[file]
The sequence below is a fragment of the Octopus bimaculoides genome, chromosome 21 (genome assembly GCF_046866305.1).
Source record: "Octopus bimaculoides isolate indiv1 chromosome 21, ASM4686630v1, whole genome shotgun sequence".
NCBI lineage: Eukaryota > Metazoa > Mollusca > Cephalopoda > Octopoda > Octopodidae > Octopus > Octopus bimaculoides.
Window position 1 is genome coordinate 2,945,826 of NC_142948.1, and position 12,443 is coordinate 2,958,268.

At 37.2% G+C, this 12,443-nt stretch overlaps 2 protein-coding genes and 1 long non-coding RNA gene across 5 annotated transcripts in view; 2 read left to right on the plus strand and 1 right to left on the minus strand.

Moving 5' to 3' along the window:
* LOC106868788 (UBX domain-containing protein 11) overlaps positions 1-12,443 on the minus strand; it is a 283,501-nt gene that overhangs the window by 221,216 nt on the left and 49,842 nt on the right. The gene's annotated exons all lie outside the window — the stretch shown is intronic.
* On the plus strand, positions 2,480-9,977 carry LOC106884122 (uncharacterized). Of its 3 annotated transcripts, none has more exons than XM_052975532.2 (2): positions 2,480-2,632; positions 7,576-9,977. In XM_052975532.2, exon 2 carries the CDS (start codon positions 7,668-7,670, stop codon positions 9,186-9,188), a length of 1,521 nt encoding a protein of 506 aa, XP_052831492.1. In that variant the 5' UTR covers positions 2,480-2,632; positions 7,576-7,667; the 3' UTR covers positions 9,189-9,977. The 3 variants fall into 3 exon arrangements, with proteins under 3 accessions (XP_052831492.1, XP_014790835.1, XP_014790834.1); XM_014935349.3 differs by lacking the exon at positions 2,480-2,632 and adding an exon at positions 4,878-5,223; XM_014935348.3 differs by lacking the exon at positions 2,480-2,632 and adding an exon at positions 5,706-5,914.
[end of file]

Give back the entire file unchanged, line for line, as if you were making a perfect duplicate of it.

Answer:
The sequence below is a fragment of the Octopus bimaculoides genome, chromosome 21 (genome assembly GCF_046866305.1).
Source record: "Octopus bimaculoides isolate indiv1 chromosome 21, ASM4686630v1, whole genome shotgun sequence".
NCBI lineage: Eukaryota > Metazoa > Mollusca > Cephalopoda > Octopoda > Octopodidae > Octopus > Octopus bimaculoides.
Window position 1 is genome coordinate 2,945,826 of NC_142948.1, and position 12,443 is coordinate 2,958,268.

At 37.2% G+C, this 12,443-nt stretch overlaps 2 protein-coding genes and 1 long non-coding RNA gene across 5 annotated transcripts in view; 2 read left to right on the plus strand and 1 right to left on the minus strand.

Moving 5' to 3' along the window:
* LOC106868788 (UBX domain-containing protein 11) overlaps positions 1-12,443 on the minus strand; it is a 283,501-nt gene that overhangs the window by 221,216 nt on the left and 49,842 nt on the right. The gene's annotated exons all lie outside the window — the stretch shown is intronic.
* On the plus strand, positions 2,480-9,977 carry LOC106884122 (uncharacterized). Of its 3 annotated transcripts, none has more exons than XM_052975532.2 (2): positions 2,480-2,632; positions 7,576-9,977. In XM_052975532.2, exon 2 carries the CDS (start codon positions 7,668-7,670, stop codon positions 9,186-9,188), a length of 1,521 nt encoding a protein of 506 aa, XP_052831492.1. In that variant the 5' UTR covers positions 2,480-2,632; positions 7,576-7,667; the 3' UTR covers positions 9,189-9,977. The 3 variants fall into 3 exon arrangements, with proteins under 3 accessions (XP_052831492.1, XP_014790835.1, XP_014790834.1); XM_014935349.3 differs by lacking the exon at positions 2,480-2,632 and adding an exon at positions 4,878-5,223; XM_014935348.3 differs by lacking the exon at positions 2,480-2,632 and adding an exon at positions 5,706-5,914.